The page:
Cathedral restoration will cost more than expected

The project to restore Christ Church Cathedral will cost more than the $104 million originally...
The project to restore Christ Church Cathedral will cost more than the $104 million originally estimated. Photo: Geoff Sloan
The restoration of Christ Church Cathedral will cost more than previously thought.

In 2016, it was estimated the project would cost $104 million.

But additional enhancements to bring the cathedral's facilities up to higher standards than they were before the 2011 earthquake are needed and will increase the cost.

The exact cost of the restoration is not yet known but will be at the end of this year.

Said a Christ Church Cathedral Reinstatement Project spokeswoman: "We can confirm that the project will cost more than the $104 million estimate.

"We are not just putting back everything as it was.

"The reinstated cathedral will look very similar to the pre-quake cathedral, but most importantly [be] stronger, with base isolation, offering greater comfort, and the ability to use the space more flexibly for both spiritual and civic functions.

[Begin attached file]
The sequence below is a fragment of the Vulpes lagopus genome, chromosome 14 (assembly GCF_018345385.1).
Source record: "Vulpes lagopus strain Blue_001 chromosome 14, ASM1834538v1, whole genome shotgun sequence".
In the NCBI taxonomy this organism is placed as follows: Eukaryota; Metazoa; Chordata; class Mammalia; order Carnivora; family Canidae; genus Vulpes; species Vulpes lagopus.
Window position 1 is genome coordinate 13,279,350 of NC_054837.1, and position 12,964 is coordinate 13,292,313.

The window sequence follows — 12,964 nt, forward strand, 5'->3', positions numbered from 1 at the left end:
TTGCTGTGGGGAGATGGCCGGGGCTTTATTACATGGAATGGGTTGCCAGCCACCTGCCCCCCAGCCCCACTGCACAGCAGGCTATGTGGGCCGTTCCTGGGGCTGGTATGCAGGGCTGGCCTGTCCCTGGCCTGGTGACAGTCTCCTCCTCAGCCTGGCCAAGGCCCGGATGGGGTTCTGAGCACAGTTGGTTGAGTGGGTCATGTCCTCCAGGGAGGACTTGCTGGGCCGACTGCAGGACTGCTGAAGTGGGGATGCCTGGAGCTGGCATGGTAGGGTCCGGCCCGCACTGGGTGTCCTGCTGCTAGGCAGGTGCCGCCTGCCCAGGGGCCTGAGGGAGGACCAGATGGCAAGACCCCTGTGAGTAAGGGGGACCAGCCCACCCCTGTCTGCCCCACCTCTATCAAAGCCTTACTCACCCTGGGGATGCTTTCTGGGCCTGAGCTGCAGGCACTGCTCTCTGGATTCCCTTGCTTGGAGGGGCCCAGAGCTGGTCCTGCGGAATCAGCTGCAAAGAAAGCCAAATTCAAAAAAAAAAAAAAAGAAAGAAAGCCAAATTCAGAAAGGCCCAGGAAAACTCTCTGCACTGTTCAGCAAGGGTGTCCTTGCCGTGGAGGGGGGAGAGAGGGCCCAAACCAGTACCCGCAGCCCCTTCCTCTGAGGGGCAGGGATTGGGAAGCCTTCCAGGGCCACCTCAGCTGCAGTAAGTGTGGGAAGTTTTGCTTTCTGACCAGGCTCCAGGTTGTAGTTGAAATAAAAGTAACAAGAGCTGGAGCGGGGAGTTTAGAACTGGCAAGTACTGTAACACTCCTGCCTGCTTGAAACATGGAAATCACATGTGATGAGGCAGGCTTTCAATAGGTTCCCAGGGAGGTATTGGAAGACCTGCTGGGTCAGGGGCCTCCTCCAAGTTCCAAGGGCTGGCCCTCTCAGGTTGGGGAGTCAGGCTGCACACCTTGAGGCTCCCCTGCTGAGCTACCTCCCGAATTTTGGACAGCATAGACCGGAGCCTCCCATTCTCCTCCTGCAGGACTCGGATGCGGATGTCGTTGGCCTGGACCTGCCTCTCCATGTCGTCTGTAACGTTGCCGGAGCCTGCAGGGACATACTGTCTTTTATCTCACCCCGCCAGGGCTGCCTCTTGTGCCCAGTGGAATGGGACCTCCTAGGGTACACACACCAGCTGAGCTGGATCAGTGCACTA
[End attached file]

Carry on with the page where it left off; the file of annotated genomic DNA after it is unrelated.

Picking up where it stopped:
"The cathedral, tower and spire will look much the same as they did pre-quake. The tower will have a lift and stairs, compliant with current standards. The materials for the spire will be determined as part of a later design stage," she said.

The project has about $100 million in funding from grants and pledges, including from Christchurch City Council and the Government.

Part of the cost of the restoration will be covered by donors from across the world but the Covid-19 pandemic has caused fundraising to drop. One donor has pulled out as a result.

"We are conscious that many New Zealanders and people abroad are financially impacted by Covid-19 and our thoughts are with them. We are working with key supporters to help ensure we navigate through this period with sensitivity and pragmatism," said the spokeswoman.

The fundraising campaign is in its first phase, with efforts focusing on building relationships with those who will donate potentially large amounts.

Said the spokeswoman: "Then comes the public phase of the campaign where fundraising becomes very visible and the community is actively involved. We aim to move to the public phase next year."

The current $11.8 million construction phase is under way and involves stabilising the building. It will take up to two years and is fully funded.

The next phase is strengthening and reinstatement and funding for this will need to be in place by late 2021.

The next milestones for fundraising are in mid-2022 for the ancillary buildings and mid-2023 for the tower.



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